Walking for Health
No health professional would denounce the health benefits from walking even if that meant walking to the shops as opposed to taking the car or taking your dog out for a good half-hour’s walk once or twice a day. However, as a form of exercise to improve your fitness levels or as part of a weight loss regime, you can only really look upon walking as a suitable form of exercise if you are raising the intensity and/or speed at which you do it.
Basically, unless you’re allowing yourself to get out of breath whilst you walk, a gentle stroll isn’t going to do much to improve your cardiovascular health or to lose weight and get fitter as your body can only be transformed if it detects a change from its usual routine.
Your Starting PointWhen it comes to exercise, we all have different starting points and it’s important to recognise this and not to run before you can walk. Remember the story about ‘The Tortoise and the Hare’? Exercise should be enjoyable. If it’s not and you start to view it as a punishing regime in which you’re battling to keep up with others, it’ll soon become a chore and you’ll eventually give up. Achieving an increased level of personal fitness isn’t about competition and, whilst it helps to set achievable goals over a period, it’s not about who finishes first or who’s the best. A starting point for some (which is the point at which you notice an increase in your breathing rate) might be a slow walk over 5 minutes if you’re out of condition. For others, they might be able to walk briskly for an hour or more and it might still have no impact upon their breathing but each of us will have a determined starting point at which we feel ourselves beginning to get out of breath. Whatever it takes to get to that stage, this is your starting point.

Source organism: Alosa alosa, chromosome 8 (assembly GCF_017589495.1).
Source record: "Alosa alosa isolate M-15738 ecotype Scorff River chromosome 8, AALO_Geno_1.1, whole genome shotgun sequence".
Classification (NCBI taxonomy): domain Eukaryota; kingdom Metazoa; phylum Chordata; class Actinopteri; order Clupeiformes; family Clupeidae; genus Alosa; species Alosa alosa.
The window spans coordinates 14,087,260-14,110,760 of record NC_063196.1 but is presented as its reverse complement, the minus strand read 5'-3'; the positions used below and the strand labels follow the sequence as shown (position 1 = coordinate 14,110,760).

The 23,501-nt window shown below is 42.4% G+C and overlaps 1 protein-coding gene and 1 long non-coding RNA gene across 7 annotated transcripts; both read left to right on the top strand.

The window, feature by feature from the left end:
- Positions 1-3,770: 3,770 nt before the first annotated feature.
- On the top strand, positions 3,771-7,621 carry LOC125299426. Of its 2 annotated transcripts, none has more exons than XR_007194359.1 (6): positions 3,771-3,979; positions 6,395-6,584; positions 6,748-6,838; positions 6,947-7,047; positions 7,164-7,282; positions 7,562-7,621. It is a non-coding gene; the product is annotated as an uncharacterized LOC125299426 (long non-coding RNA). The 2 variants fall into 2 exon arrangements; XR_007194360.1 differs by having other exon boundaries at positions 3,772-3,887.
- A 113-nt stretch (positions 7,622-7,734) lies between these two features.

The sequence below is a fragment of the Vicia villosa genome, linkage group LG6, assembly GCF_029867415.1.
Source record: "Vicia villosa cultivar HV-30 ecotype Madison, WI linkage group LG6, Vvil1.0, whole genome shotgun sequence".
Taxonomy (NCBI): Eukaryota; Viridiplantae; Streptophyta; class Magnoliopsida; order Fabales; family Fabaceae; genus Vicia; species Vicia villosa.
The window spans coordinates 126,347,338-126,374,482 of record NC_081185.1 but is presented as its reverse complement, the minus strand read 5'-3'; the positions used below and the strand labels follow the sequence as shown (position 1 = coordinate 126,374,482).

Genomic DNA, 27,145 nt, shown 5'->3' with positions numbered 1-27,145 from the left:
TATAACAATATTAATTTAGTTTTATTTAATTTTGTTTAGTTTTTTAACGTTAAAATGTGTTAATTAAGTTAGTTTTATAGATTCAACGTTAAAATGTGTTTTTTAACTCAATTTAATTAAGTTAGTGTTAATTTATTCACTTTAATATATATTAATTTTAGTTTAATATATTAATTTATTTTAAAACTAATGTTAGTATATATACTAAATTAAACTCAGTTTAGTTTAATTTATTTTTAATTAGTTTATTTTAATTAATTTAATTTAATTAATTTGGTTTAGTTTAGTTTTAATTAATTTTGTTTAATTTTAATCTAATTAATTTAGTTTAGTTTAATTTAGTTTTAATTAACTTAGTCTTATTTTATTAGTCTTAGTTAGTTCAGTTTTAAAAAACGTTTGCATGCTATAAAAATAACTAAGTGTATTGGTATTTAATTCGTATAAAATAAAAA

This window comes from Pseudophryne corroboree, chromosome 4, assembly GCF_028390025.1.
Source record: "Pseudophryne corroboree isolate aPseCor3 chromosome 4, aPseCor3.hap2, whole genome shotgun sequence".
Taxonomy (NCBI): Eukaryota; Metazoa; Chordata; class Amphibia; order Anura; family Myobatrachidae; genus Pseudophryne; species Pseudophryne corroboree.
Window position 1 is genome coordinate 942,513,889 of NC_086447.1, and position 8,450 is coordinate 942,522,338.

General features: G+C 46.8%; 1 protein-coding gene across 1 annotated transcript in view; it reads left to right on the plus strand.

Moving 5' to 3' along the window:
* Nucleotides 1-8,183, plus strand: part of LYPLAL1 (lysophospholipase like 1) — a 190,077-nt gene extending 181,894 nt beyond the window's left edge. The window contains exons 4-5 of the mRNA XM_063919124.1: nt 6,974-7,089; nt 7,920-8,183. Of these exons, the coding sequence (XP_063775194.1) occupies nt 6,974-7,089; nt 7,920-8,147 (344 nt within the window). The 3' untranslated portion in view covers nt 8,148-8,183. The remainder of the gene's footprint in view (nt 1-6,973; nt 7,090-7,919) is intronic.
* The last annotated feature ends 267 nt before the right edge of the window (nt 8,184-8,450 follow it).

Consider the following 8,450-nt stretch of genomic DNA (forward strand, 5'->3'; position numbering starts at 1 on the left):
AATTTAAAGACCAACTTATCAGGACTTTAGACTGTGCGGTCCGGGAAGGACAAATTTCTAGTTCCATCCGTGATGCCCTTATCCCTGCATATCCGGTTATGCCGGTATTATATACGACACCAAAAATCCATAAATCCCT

Increasing IntensityNo matter what age or weight you are or how fit you may be, if you can talk freely without getting out of breath when walking, this means that you’re capable of increasing your intensity, providing you’re not injured and have no other physical limitations. It’s, therefore, important to be prepared to get out of your comfort zone and push yourself a bit harder if you decide to choose walking as a means of exercise and to become fitter. Push yourself harder to get out of breath but not so hard that you run the risk of becoming totally exhausted. A regular walking regime that will get you to these levels will soon improve your fitness and is also likely to help you with weight loss if that’s one of your goals, providing that your exercise is coupled with a sensible diet.
After a relatively short time, you’ll then discover that you’re no longer getting out of breath having pushed yourself a little harder. This is a clear indication that you’re getting fitter and it’s at this point that you should look to ‘raise the bar further’ by finding another point at which you start getting out of breath again. Each time you achieve similar goals like this simply means you are improving your fitness levels all the time. A good way of measuring your fitness and that you are doing enough to improve it is to take your pulse both at the peak of exercise then again when you are fully relaxed and at rest post exercise.
Basically, your pulse should beat around 20 times higher when you exercise than when you’re at rest. More than 20 and you’re overdoing things, less than 20 and you’re not pushing yourself hard enough.